An important feature of the pathophysiology of sepsis is the development of a procoagulant state [12]. Inflammatory cytokines activate the coagulation cascade and inhibit fibrinolysis. In turn, components of the coagulation and fibrinolytic systems have proinflammatory effects. Disseminated intravascular coagulation, one of the most feared complications of sepsis, is a manifestation of the dysregulation of coagulation seen in this disorder [12].

Activated protein C

In severe sepsis, treatment of the underlying cause of infection requires early and meticulous attention to source control, including the use of antimicrobial agents and, where appropriate, surgical drainage. Physiological support of organ dysfunction with inotropes, mechanical ventilation, and renal replacement therapy should be instituted depending upon the individual clinical circumstances. Specific drugs such as corticosteroids are broadly used, although the benefit of such therapy remains uncertain [13,14].

Protein C is a soluble, vitamin K-dependent, plasma serine protease that plays a central role in endogenous anticoagulation [15]. The activated form is generated when thrombin, bound to the cofactor thrombomodulin, interacts with and cleaves the zymogen protein C. Activated protein C (APC) is a potent anticoagulant and profibrinolytic enzyme capable of inactivating clotting factors Va and VIIIa and plasminogen activator inhibitor 1. The exact role of APC in the treatment of septic shock is eagerly debated, and a recent review from our group gives an overview [15].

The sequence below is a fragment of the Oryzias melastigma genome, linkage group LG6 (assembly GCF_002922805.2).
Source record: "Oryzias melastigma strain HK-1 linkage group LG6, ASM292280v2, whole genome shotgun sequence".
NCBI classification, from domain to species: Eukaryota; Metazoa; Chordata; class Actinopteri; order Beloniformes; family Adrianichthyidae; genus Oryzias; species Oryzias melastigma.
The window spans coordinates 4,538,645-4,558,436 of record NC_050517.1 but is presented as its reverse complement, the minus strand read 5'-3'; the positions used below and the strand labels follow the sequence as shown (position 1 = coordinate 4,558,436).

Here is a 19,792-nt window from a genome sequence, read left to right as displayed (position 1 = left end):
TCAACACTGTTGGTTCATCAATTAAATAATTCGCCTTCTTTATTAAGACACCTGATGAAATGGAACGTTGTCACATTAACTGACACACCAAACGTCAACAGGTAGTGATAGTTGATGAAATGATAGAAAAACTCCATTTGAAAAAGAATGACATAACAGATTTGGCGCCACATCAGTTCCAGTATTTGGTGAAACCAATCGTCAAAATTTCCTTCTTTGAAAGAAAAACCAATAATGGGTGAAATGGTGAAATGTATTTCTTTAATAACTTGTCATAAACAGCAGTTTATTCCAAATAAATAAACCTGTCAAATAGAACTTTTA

Unexpected reversal of refractory septic shock with APC was recently described [16]. The 23 patients included in this observational study had a 100% risk of death, according to a score based on the response to early continuous veno-venous hemodiafiltration. The actual 28-day mortality rate of the 23 patients who received APC was only 39% and was associated with a decrease in the magnitude of lactic acidosis and the dose of norepinephrine required. In a double-blind randomized placebo-controlled trial, the safety and efficacy of extended APC treatment were evaluated in 64 ICUs in nine countries. Patients (n = 193) received APC for a maximum of 3 days. However, extended APC treatment was not associated with reductions in day-28 all-cause mortality or in-hospital mortality or with an increase in serious adverse events [17]. Heparin used concomitantly with APC was explored in a large randomized study, and no heparin effect on mortality was observed [18]. Further analyses revealed that the coadministration of APC with low-dose heparin in patients with severe sepsis did not increase the incidence of serious bleeding. Fewer ischemic strokes in the heparin group suggest that heparin cessation should be avoided during APC infusion [18]. Finally, recent observational data from a large international sepsis registry demonstrated a beneficial effect of the treatment with APC [19].

Implementing treatment bundles